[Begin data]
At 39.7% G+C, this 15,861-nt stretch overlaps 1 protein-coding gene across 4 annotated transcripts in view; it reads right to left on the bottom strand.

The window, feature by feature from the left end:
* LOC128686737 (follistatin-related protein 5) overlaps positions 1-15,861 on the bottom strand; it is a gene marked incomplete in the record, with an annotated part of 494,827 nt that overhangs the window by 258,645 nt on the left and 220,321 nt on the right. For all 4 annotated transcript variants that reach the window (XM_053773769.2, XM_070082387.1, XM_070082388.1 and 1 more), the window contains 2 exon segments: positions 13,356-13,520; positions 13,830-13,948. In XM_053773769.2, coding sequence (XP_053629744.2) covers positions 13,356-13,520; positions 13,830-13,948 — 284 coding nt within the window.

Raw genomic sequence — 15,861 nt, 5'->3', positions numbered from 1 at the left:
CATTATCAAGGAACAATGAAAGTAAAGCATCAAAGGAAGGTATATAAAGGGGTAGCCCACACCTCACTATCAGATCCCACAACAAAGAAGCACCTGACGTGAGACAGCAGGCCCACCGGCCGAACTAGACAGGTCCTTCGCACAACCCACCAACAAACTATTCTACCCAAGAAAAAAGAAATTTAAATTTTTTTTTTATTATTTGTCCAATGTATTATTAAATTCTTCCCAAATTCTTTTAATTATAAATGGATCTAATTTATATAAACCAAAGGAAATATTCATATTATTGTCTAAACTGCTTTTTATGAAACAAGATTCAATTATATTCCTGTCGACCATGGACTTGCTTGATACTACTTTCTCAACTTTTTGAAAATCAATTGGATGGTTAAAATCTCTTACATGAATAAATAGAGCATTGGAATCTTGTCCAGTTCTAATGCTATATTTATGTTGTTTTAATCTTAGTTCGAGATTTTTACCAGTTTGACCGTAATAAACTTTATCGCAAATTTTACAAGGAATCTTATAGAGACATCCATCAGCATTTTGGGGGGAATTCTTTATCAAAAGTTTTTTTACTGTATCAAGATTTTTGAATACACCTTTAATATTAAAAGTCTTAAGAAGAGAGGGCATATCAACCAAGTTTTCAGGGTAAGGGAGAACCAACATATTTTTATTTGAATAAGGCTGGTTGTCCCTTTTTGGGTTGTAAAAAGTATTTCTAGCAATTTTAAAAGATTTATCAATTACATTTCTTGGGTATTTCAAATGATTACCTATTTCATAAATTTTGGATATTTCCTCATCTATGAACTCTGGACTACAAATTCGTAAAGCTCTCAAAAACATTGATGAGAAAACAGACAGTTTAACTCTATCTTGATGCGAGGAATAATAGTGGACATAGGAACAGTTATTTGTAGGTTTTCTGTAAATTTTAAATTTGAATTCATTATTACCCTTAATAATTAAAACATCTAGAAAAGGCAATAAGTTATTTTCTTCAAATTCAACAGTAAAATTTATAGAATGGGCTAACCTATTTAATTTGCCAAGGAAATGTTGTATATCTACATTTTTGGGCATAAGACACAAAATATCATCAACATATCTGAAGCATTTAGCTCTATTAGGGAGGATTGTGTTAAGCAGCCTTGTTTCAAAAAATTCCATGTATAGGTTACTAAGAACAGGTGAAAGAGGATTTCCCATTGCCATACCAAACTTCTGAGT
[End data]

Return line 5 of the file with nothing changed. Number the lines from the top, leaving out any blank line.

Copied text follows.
CATTATCAAGGAACAATGAAAGTAAAGCATCAAAGGAAGGTATATAAAGGGGTAGCCCACACCTCACTATCAGATCCCACAACAAAGAAGCACCTGACGTGAGACAGCAGGCCCACCGGCCGAACTAGACAGGTCCTTCGCACAACCCACCAACAAACTATTCTACCCAAGAAAAAAGAAATTTAAATTTTTTTTTTATTATTTGTCCAATGTATTATTAAATTCTTCCCAAATTCTTTTAATTATAAATGGATCTAATTTATATAAACCAAAGGAAATATTCATATTATTGTCTAAACTGCTTTTTATGAAACAAGATTCAATTATATTCCTGTCGACCATGGACTTGCTTGATACTACTTTCTCAACTTTTTGAAAATCAATTGGATGGTTAAAATCTCTTACATGAATAAATAGAGCATTGGAATCTTGTCCAGTTCTAATGCTATATTTATGTTGTTTTAATCTTAGTTCGAGATTTTTACCAGTTTGACCGTAATAAACTTTATCGCAAATTTTACAAGGAATCTTATAGAGACATCCATCAGCATTTTGGGGGGAATTCTTTATCAAAAGTTTTTTTACTGTATCAAGATTTTTGAATACACCTTTAATATTAAAAGTCTTAAGAAGAGAGGGCATATCAACCAAGTTTTCAGGGTAAGGGAGAACCAACATATTTTTATTTGAATAAGGCTGGTTGTCCCTTTTTGGGTTGTAAAAAGTATTTCTAGCAATTTTAAAAGATTTATCAATTACATTTCTTGGGTATTTCAAATGATTACCTATTTCATAAATTTTGGATATTTCCTCATCTATGAACTCTGGACTACAAATTCGTAAAGCTCTCAAAAACATTGATGAGAAAACAGACAGTTTAACTCTATCTTGATGCGAGGAATAATAGTGGACATAGGAACAGTTATTTGTAGGTTTTCTGTAAATTTTAAATTTGAATTCATTATTACCCTTAATAATTAAAACATCTAGAAAAGGCAATAAGTTATTTTCTTCAAATTCAACAGTAAAATTTATAGAATGGGCTAACCTATTTAATTTGCCAAGGAAATGTTGTATATCTACATTTTTGGGCATAAGACACAAAATATCATCAACATATCTGAAGCATTTAGCTCTATTAGGGAGGATTGTGTTAAGCAGCCTTGTTTCAAAAAATTCCATGTATAGGTTACTAAGAACAGGTGAAAGAGGATTTCCCATTGCCATACCAAACTTCTGAGT